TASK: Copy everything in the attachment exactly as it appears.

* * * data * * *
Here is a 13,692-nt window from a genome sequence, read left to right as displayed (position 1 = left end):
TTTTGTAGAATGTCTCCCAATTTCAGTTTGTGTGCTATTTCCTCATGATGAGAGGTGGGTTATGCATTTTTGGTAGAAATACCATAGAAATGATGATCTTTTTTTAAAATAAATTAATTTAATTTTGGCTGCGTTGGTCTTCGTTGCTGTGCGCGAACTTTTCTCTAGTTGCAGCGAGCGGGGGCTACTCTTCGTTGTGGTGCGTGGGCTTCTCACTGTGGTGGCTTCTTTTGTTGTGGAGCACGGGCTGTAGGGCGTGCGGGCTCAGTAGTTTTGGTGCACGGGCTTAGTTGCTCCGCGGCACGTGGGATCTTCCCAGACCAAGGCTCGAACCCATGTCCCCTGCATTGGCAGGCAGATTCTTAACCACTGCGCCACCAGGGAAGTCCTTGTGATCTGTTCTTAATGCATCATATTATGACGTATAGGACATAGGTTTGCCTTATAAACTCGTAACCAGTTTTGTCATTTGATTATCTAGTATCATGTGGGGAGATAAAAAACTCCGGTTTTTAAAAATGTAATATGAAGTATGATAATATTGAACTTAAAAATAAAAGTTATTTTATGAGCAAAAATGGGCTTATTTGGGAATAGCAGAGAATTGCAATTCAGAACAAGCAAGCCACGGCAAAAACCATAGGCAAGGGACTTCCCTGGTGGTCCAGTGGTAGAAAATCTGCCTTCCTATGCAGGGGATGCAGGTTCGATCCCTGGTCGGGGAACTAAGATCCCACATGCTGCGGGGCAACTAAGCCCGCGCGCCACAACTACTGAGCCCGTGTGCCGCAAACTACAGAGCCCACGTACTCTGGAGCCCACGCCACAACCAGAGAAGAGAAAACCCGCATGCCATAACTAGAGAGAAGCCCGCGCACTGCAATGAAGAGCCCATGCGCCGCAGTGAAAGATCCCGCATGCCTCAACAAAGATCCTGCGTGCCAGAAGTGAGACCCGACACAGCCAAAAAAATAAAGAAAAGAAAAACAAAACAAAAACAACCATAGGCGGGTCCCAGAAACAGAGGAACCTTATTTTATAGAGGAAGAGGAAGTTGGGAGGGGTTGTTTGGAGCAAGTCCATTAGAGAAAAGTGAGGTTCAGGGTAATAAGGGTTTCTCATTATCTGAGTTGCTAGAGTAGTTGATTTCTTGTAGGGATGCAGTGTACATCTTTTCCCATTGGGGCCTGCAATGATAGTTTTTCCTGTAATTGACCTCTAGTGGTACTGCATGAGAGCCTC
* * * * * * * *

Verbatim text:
Here is a 13,692-nt window from a genome sequence, read left to right as displayed (position 1 = left end):
TTTTGTAGAATGTCTCCCAATTTCAGTTTGTGTGCTATTTCCTCATGATGAGAGGTGGGTTATGCATTTTTGGTAGAAATACCATAGAAATGATGATCTTTTTTTAAAATAAATTAATTTAATTTTGGCTGCGTTGGTCTTCGTTGCTGTGCGCGAACTTTTCTCTAGTTGCAGCGAGCGGGGGCTACTCTTCGTTGTGGTGCGTGGGCTTCTCACTGTGGTGGCTTCTTTTGTTGTGGAGCACGGGCTGTAGGGCGTGCGGGCTCAGTAGTTTTGGTGCACGGGCTTAGTTGCTCCGCGGCACGTGGGATCTTCCCAGACCAAGGCTCGAACCCATGTCCCCTGCATTGGCAGGCAGATTCTTAACCACTGCGCCACCAGGGAAGTCCTTGTGATCTGTTCTTAATGCATCATATTATGACGTATAGGACATAGGTTTGCCTTATAAACTCGTAACCAGTTTTGTCATTTGATTATCTAGTATCATGTGGGGAGATAAAAAACTCCGGTTTTTAAAAATGTAATATGAAGTATGATAATATTGAACTTAAAAATAAAAGTTATTTTATGAGCAAAAATGGGCTTATTTGGGAATAGCAGAGAATTGCAATTCAGAACAAGCAAGCCACGGCAAAAACCATAGGCAAGGGACTTCCCTGGTGGTCCAGTGGTAGAAAATCTGCCTTCCTATGCAGGGGATGCAGGTTCGATCCCTGGTCGGGGAACTAAGATCCCACATGCTGCGGGGCAACTAAGCCCGCGCGCCACAACTACTGAGCCCGTGTGCCGCAAACTACAGAGCCCACGTACTCTGGAGCCCACGCCACAACCAGAGAAGAGAAAACCCGCATGCCATAACTAGAGAGAAGCCCGCGCACTGCAATGAAGAGCCCATGCGCCGCAGTGAAAGATCCCGCATGCCTCAACAAAGATCCTGCGTGCCAGAAGTGAGACCCGACACAGCCAAAAAAATAAAGAAAAGAAAAACAAAACAAAAACAACCATAGGCGGGTCCCAGAAACAGAGGAACCTTATTTTATAGAGGAAGAGGAAGTTGGGAGGGGTTGTTTGGAGCAAGTCCATTAGAGAAAAGTGAGGTTCAGGGTAATAAGGGTTTCTCATTATCTGAGTTGCTAGAGTAGTTGATTTCTTGTAGGGATGCAGTGTACATCTTTTCCCATTGGGGCCTGCAATGATAGTTTTTCCTGTAATTGACCTCTAGTGGTACTGCATGAGAGCCTC